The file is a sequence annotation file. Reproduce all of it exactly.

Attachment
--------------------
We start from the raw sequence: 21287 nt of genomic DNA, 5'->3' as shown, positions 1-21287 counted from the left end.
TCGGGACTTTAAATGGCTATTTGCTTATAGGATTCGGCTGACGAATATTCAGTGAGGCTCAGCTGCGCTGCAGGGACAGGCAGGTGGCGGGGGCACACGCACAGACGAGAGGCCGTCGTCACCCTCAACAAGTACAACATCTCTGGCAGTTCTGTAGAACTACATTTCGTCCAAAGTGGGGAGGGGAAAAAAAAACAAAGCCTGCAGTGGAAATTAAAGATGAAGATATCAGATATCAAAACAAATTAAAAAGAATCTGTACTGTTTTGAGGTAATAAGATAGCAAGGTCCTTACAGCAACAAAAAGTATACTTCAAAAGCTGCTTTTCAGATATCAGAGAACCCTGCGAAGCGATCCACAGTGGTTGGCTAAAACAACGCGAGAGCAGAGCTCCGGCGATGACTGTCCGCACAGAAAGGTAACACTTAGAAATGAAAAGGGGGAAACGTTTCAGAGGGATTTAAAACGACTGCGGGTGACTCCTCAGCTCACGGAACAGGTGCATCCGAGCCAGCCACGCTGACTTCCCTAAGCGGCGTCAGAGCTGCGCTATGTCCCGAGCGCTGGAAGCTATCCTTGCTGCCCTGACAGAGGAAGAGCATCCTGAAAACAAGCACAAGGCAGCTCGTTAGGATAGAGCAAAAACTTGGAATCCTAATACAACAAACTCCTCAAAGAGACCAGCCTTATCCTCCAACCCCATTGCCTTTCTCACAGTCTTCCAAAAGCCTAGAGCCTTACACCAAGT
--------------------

We start from the raw sequence: 21287 nt of genomic DNA, 5'->3' as shown, positions 1-21287 counted from the left end.
TCGGGACTTTAAATGGCTATTTGCTTATAGGATTCGGCTGACGAATATTCAGTGAGGCTCAGCTGCGCTGCAGGGACAGGCAGGTGGCGGGGGCACACGCACAGACGAGAGGCCGTCGTCACCCTCAACAAGTACAACATCTCTGGCAGTTCTGTAGAACTACATTTCGTCCAAAGTGGGGAGGGGAAAAAAAAACAAAGCCTGCAGTGGAAATTAAAGATGAAGATATCAGATATCAAAACAAATTAAAAAGAATCTGTACTGTTTTGAGGTAATAAGATAGCAAGGTCCTTACAGCAACAAAAAGTATACTTCAAAAGCTGCTTTTCAGATATCAGAGAACCCTGCGAAGCGATCCACAGTGGTTGGCTAAAACAACGCGAGAGCAGAGCTCCGGCGATGACTGTCCGCACAGAAAGGTAACACTTAGAAATGAAAAGGGGGAAACGTTTCAGAGGGATTTAAAACGACTGCGGGTGACTCCTCAGCTCACGGAACAGGTGCATCCGAGCCAGCCACGCTGACTTCCCTAAGCGGCGTCAGAGCTGCGCTATGTCCCGAGCGCTGGAAGCTATCCTTGCTGCCCTGACAGAGGAAGAGCATCCTGAAAACAAGCACAAGGCAGCTCGTTAGGATAGAGCAAAAACTTGGAATCCTAATACAACAAACTCCTCAAAGAGACCAGCCTTATCCTCCAACCCCATTGCCTTTCTCACAGTCTTCCAAAAGCCTAGAGCCTTACACCAAGT